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A Dictionary of Greek and Roman biography and mythology (ed. William Smith) 8 8 Browse Search
Samuel Ball Platner, Thomas Ashby, A Topographical Dictionary of Ancient Rome 1 1 Browse Search
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but thought impracticable by his predecessors, were carried out by him. He built, for example, the famous Claudian aquaeduct (Aqua Claudia), the port of Ostia, and the emissary by which the water of lake Fucinus was carried into the river Liris. During his reign several wars were carried on in Britain, Germany, Syria, and Mauretania; but they were conducted by his generals. The southern part of Britain was constituted a Roman province in the reign of Claudius, who himself went to Britain in A. D. 43, to take part in the war; but not being of a warlike disposition, he quitted the island after a stay of a few days, and returned to Rome, where he celebrated a splendid triumph. Mauretania was made a Roman province in A. D. 42 by the legate Cn. Hosidius. Works Historical Work As an author Claudius occupied himself chiefly with history, and was encouraged in this pursuit by Livy, the historian. With the assistance of Sulpicius Flavius, he began at an early age to write a history from th
ius and Lucius like Drusus, and to vouchsafe to me as honourable a death as his." Among the honours paid to Drusus the cognomen Germanicus was decreed to him and his posterity. A marble arch with trophies was erected to his memory on the Appian Way, and the representation of this arch may be seen upon extant coins, as for example, in the coin annexed, which was struck by order of Augustus. He had a cenotaph on the Rhine, an altar near the Lippe (Tac. Ann. 2.7), and Eusebius (Chronicon ad A. D. 43) speaks of a Drusus, the nephew of the emperor Claudius, who had a monument at Mayence; but here Drusus Senior seems to be meant, and there is probably a confusion between the son and the father of Gernanicus. It is to the latter that the antiquaries of Mayence refer the Eichelstein and the Drusiloch. Besides the coins of Drusus, several ancient signet-rings with his effigy have been preserved (Lippert, Dactyliothek, i. No. 610-12, ii. No. 241 and No. 255); and among the bronzes found at He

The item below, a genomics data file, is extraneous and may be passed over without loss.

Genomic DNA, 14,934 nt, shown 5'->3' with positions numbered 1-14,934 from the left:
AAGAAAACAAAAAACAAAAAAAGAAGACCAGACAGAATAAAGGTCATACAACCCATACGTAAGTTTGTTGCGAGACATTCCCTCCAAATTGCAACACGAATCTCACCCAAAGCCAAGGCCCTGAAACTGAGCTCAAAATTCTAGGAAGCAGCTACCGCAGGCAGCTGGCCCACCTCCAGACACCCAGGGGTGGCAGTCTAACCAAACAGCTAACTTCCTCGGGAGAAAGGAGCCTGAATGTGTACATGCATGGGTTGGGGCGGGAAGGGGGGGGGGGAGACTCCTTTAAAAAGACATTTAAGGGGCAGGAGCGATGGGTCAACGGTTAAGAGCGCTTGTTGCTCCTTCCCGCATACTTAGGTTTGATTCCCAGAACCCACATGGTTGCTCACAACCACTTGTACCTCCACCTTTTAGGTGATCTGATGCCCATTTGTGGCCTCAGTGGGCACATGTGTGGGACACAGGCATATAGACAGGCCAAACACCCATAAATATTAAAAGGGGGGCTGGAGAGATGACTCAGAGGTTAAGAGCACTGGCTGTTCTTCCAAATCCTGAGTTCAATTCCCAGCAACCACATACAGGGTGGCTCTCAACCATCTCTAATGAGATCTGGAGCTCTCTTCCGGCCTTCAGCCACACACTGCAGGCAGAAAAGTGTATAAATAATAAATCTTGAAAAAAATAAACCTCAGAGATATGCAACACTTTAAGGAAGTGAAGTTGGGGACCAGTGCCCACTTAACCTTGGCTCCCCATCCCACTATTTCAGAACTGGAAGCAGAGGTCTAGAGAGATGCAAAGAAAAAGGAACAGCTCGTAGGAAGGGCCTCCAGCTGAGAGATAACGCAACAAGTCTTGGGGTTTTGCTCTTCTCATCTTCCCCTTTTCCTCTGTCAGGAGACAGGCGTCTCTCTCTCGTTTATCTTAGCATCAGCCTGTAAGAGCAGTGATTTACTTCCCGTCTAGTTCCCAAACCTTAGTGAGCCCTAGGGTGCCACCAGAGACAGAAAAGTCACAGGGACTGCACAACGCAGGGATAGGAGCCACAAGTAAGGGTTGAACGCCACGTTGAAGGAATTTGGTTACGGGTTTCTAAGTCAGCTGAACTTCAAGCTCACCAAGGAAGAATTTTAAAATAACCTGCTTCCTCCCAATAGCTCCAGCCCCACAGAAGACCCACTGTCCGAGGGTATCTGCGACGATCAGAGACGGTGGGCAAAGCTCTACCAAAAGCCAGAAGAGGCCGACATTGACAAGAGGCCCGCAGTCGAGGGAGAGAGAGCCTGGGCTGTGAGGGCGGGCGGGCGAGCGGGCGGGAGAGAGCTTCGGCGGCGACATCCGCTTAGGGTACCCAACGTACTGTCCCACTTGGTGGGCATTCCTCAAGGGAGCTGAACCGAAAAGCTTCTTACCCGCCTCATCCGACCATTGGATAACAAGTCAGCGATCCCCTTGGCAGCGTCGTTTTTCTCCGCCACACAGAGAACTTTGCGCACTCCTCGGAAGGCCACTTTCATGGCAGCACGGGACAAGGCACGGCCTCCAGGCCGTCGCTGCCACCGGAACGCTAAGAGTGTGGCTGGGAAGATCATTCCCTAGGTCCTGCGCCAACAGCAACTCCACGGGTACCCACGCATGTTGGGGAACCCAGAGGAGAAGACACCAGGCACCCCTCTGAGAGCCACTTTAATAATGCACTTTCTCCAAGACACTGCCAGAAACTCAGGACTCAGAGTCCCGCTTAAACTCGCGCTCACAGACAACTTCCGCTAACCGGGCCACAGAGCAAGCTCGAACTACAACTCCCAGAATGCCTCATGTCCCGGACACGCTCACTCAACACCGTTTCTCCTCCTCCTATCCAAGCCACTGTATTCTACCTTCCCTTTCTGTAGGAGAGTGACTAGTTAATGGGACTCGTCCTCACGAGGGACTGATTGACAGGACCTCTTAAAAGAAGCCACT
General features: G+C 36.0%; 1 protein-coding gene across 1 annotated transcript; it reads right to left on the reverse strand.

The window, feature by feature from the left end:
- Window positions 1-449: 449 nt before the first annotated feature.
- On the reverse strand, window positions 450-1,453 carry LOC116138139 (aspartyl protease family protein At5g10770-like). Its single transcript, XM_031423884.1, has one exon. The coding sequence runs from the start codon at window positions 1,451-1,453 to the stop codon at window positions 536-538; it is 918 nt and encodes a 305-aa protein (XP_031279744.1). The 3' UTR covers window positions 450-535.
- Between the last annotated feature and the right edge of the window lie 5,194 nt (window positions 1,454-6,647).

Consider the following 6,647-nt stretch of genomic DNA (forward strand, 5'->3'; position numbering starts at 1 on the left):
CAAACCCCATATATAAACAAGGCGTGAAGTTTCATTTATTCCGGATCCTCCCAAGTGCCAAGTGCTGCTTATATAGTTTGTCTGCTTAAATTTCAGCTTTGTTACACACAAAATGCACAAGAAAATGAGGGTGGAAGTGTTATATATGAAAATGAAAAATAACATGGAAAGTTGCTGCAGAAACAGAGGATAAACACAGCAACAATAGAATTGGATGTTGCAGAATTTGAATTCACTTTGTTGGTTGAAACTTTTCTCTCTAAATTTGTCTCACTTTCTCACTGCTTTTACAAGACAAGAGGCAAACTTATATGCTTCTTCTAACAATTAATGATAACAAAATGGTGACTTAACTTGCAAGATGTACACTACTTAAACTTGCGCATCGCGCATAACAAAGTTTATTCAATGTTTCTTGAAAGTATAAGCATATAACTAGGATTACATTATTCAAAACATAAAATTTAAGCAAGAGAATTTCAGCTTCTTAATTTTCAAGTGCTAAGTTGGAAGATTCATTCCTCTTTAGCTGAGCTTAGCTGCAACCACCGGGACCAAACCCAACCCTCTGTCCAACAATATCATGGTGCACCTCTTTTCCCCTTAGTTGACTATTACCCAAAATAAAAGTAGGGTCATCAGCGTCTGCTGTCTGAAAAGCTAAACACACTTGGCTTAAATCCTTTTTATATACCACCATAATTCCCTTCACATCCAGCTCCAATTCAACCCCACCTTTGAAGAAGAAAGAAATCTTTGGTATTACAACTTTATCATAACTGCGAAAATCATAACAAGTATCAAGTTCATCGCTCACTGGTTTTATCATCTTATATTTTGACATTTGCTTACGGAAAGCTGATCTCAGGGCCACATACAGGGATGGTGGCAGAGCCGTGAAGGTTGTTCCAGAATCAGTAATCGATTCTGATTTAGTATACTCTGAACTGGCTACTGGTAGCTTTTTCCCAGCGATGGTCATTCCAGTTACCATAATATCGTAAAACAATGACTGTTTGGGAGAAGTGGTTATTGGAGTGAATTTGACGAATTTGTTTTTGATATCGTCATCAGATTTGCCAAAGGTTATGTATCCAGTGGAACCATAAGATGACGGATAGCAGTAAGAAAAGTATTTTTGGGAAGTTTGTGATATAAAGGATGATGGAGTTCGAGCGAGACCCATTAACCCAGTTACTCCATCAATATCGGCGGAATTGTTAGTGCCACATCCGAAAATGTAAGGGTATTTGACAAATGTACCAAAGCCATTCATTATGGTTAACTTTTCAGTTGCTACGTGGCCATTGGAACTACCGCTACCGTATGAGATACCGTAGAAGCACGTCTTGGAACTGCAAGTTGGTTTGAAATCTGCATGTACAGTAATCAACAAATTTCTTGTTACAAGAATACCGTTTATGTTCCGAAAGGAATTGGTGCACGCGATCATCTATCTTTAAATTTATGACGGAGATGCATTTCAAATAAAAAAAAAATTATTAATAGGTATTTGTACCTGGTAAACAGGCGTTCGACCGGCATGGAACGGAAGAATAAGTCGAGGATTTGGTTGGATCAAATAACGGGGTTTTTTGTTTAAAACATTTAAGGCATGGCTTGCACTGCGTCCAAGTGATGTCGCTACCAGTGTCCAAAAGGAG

A Dictionary of Greek and Roman biography and mythology (ed. William Smith), (search)
Vespasian. (Dialog. de Orator. 8 ; Schol. Vet. ad Juv. Sat. 4.81.) On the deposition of L. Silanus, A. D. 49, Marcellus was appointed to the vacant praetorship, which, however, was so nearly expired that he held it only a few days, or perhaps hours. (Tac. Ann. 12.4; comp. Suet. Cl. 29.) At the beginning of Nero's reign Marcellus was proconsul of a portion of Asia Minor, probably of Pamphylia, for in A. D. 57, after his return to Rome, the Lycians, who since their annexation by Claudius, in A. D. 43, were attached to that province (D. C. 60.17), accused him of malversation. His eloquence, or rather his wealth, procured an acquittal, and some of his accusers were banished as the authors of an unfounded and frivolous charge. (Tac. Ann. 13.33.) Marcellus now became one of the principal delators under Nero. He was able, venal, and unscrupulous, and he accordingly acquired wealth, influence, and hatred. In A. D. 66, he seconded Cossutianus Capito [CAPITO COSSUTIANUS] in the impeachment of T